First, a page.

Evidence and characteristics of putative human α recombination hotspots
Human Molecular Genetics
Understanding recombination rate variation is very important for studying genome diversity and evolution, and for investigation of phenotypic association and genetic diseases. Recombination hotspots have been observed in many species and are well studied in yeast. Recent study demonstrated that recombination hotspots are also a ubiquitous feature of the human genome. But the nature of human hotspots remains largely unknown. We have developed and validated a novel computational method for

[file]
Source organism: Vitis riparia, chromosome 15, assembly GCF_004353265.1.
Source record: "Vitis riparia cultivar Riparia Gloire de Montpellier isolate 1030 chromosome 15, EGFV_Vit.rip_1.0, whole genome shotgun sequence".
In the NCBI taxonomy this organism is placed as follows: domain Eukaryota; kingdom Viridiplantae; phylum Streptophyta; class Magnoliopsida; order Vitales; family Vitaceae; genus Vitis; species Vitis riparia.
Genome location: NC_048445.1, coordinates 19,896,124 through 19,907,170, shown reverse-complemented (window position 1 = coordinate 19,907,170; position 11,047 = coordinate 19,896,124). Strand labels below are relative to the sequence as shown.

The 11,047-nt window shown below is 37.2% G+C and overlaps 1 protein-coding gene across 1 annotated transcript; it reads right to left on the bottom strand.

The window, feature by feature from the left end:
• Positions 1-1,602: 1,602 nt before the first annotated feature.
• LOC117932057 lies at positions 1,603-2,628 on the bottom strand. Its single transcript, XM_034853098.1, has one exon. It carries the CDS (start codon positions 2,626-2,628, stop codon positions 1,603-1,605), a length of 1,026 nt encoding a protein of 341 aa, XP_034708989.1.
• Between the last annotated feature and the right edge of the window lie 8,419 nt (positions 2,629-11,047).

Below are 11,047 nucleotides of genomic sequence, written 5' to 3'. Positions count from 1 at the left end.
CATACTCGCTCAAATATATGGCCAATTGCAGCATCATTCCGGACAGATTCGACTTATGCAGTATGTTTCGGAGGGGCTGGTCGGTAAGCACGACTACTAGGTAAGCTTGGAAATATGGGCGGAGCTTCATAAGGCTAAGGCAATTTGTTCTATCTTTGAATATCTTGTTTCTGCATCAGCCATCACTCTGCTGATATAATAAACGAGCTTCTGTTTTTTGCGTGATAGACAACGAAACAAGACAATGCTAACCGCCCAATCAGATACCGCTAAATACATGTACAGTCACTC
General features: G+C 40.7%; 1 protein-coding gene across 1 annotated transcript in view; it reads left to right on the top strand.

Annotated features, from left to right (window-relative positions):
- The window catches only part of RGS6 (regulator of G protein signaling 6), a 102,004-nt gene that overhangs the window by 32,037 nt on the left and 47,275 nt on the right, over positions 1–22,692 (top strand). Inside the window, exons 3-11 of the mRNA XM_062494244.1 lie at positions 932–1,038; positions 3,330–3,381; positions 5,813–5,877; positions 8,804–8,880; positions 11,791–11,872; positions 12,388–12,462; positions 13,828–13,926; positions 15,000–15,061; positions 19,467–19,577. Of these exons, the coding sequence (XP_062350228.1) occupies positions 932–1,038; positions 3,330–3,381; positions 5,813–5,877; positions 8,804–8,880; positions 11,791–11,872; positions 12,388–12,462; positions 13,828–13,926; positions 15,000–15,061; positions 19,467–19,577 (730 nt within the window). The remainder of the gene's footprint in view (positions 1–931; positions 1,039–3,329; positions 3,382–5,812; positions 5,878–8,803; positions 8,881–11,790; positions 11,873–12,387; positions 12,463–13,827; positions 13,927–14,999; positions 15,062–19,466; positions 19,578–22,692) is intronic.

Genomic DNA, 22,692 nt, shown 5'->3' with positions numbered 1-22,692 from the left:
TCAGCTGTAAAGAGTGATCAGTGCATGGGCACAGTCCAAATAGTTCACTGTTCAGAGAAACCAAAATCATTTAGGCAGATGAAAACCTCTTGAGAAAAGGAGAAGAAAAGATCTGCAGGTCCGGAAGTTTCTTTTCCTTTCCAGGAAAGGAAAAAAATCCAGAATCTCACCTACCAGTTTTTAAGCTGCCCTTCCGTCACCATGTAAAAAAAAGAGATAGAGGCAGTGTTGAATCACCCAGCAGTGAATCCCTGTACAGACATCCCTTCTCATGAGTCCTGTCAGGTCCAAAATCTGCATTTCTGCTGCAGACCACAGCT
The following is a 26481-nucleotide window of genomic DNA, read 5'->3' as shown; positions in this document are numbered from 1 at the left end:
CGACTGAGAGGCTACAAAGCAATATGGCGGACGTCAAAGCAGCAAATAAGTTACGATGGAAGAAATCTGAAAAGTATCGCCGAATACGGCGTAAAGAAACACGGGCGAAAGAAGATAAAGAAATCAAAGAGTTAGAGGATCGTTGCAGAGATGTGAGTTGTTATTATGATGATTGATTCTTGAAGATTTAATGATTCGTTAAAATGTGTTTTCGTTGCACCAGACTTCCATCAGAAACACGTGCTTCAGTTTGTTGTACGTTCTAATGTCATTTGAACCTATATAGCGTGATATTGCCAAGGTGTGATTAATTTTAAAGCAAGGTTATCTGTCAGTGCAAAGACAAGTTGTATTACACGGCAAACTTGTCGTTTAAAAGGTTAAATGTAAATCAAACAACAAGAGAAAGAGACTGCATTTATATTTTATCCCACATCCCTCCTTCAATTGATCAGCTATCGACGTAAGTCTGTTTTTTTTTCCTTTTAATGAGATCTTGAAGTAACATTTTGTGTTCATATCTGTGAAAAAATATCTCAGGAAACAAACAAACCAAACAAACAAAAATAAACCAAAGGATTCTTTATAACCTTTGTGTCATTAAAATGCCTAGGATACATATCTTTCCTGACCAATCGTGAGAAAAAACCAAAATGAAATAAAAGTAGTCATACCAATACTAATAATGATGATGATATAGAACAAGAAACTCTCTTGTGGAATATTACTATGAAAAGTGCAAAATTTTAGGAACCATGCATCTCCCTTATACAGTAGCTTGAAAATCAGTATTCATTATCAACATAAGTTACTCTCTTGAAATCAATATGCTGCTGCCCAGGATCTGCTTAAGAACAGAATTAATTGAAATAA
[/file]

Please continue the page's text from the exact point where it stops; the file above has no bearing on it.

... l method for testing the existence of hotspots as well as for localizing them with either unphased or phased genotyping data. To study the characteristics of hotspots within or close to genes, we scanned for unusually high levels of recombination using the European population samples in the SeattleSNPs database, and found evidence for the existence of human a hotspots similar to those of yeast. This type of hotspots, found at promoter regions, accounts for about half of the total detected and appears to depend on some specific transcription factor binding sites (such as CGCCCCCGC). These characteristics can explain the observed weak correlation between hotspots and GC-content, and their variation may contribute to the diversity of hotspot distribution among different individuals and species. These long-sought putative human a recombination hotspots should deserve further experimental investigations.